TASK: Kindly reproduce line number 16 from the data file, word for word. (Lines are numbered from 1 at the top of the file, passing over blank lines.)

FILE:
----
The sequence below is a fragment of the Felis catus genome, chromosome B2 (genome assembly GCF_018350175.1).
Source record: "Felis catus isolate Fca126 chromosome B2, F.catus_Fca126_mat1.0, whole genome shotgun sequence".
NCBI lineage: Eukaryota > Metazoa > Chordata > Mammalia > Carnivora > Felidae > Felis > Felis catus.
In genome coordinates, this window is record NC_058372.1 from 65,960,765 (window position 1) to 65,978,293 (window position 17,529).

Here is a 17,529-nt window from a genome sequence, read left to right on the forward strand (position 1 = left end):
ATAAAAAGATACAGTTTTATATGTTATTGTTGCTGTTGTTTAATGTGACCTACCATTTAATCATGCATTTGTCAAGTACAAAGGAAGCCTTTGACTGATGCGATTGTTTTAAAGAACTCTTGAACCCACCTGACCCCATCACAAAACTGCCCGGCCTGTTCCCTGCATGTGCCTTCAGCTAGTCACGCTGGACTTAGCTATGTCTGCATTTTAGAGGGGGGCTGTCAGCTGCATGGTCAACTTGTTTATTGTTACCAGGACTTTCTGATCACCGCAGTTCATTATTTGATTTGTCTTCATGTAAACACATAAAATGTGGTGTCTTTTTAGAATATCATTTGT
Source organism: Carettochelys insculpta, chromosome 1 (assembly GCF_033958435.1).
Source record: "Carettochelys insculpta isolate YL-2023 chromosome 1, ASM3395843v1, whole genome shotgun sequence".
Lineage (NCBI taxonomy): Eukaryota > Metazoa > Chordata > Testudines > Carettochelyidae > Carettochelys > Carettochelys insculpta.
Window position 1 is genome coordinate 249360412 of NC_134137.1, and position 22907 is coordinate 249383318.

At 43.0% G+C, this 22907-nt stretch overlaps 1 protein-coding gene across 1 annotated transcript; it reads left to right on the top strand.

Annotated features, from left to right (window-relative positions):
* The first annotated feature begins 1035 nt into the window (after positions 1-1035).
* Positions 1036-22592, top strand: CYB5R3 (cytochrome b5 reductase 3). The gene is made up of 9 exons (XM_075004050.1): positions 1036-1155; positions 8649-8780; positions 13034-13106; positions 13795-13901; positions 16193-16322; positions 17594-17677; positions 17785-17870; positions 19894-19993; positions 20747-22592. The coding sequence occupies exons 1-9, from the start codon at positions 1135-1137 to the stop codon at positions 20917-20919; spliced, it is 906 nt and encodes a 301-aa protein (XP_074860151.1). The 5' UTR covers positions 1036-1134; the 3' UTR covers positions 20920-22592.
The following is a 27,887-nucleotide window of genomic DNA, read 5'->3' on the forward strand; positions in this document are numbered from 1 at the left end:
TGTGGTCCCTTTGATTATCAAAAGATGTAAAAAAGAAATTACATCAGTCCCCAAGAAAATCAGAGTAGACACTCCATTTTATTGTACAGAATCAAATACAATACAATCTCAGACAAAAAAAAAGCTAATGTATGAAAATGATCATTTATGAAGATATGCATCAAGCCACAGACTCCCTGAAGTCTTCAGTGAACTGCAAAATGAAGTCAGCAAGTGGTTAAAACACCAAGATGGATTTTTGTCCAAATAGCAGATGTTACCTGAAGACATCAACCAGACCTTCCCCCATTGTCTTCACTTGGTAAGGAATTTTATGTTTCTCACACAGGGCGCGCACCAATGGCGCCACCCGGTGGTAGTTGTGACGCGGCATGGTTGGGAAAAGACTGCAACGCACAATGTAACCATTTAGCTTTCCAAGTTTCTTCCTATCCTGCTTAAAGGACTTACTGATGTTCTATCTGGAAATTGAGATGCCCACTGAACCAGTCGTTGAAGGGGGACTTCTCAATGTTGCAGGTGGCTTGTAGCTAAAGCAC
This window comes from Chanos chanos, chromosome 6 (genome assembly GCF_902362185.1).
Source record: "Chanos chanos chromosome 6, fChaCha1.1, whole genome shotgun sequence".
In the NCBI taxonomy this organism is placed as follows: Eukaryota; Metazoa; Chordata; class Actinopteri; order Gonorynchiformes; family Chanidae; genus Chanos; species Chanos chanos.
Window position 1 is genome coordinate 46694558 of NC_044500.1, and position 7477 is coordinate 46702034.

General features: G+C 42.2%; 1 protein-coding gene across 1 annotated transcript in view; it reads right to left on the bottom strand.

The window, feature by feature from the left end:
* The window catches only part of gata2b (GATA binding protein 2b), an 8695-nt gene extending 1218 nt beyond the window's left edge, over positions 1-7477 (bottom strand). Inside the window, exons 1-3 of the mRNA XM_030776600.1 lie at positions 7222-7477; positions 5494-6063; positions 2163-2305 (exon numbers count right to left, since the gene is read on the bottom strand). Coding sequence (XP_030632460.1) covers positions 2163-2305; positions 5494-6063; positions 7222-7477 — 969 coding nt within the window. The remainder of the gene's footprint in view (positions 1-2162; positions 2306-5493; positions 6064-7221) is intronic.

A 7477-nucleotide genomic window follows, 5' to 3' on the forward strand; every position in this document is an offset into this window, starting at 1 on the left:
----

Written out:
TGTGGTCCCTTTGATTATCAAAAGATGTAAAAAAGAAATTACATCAGTCCCCAAGAAAATCAGAGTAGACACTCCATTTTATTGTACAGAATCAAATACAATACAATCTCAGACAAAAAAAAAGCTAATGTATGAAAATGATCATTTATGAAGATATGCATCAAGCCACAGACTCCCTGAAGTCTTCAGTGAACTGCAAAATGAAGTCAGCAAGTGGTTAAAACACCAAGATGGATTTTTGTCCAAATAGCAGATGTTACCTGAAGACATCAACCAGACCTTCCCCCATTGTCTTCACTTGGTAAGGAATTTTATGTTTCTCACACAGGGCGCGCACCAATGGCGCCACCCGGTGGTAGTTGTGACGCGGCATGGTTGGGAAAAGACTGCAACGCACAATGTAACCATTTAGCTTTCCAAGTTTCTTCCTATCCTGCTTAAAGGACTTACTGATGTTCTATCTGGAAATTGAGATGCCCACTGAACCAGTCGTTGAAGGGGGACTTCTCAATGTTGCAGGTGGCTTGTAGCTAAAGCAC